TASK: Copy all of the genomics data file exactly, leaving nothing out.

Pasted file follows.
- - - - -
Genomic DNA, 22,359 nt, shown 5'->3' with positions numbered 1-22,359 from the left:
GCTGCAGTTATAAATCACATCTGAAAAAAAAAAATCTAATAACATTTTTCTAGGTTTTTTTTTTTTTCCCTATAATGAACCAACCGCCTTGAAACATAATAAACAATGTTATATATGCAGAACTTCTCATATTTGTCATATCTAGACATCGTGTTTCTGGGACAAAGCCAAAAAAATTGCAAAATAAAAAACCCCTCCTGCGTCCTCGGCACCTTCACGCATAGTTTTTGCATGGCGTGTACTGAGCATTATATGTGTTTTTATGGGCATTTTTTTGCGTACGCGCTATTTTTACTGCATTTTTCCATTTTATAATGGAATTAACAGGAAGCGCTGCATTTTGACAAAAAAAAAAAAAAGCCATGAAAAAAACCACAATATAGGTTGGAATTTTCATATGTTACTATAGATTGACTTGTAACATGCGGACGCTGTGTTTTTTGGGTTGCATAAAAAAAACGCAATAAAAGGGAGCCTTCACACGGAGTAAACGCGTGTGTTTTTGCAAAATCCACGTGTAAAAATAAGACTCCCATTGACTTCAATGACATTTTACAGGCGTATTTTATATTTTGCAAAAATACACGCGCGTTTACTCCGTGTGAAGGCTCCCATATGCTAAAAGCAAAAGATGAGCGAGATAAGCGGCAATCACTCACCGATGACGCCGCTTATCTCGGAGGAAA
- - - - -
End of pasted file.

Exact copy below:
Genomic DNA, 22,359 nt, shown 5'->3' with positions numbered 1-22,359 from the left:
GCTGCAGTTATAAATCACATCTGAAAAAAAAAAATCTAATAACATTTTTCTAGGTTTTTTTTTTTTTCCCTATAATGAACCAACCGCCTTGAAACATAATAAACAATGTTATATATGCAGAACTTCTCATATTTGTCATATCTAGACATCGTGTTTCTGGGACAAAGCCAAAAAAATTGCAAAATAAAAAACCCCTCCTGCGTCCTCGGCACCTTCACGCATAGTTTTTGCATGGCGTGTACTGAGCATTATATGTGTTTTTATGGGCATTTTTTTGCGTACGCGCTATTTTTACTGCATTTTTCCATTTTATAATGGAATTAACAGGAAGCGCTGCATTTTGACAAAAAAAAAAAAAAGCCATGAAAAAAACCACAATATAGGTTGGAATTTTCATATGTTACTATAGATTGACTTGTAACATGCGGACGCTGTGTTTTTTGGGTTGCATAAAAAAAACGCAATAAAAGGGAGCCTTCACACGGAGTAAACGCGTGTGTTTTTGCAAAATCCACGTGTAAAAATAAGACTCCCATTGACTTCAATGACATTTTACAGGCGTATTTTATATTTTGCAAAAATACACGCGCGTTTACTCCGTGTGAAGGCTCCCATATGCTAAAAGCAAAAGATGAGCGAGATAAGCGGCAATCACTCACCGATGACGCCGCTTATCTCGGAGGAAA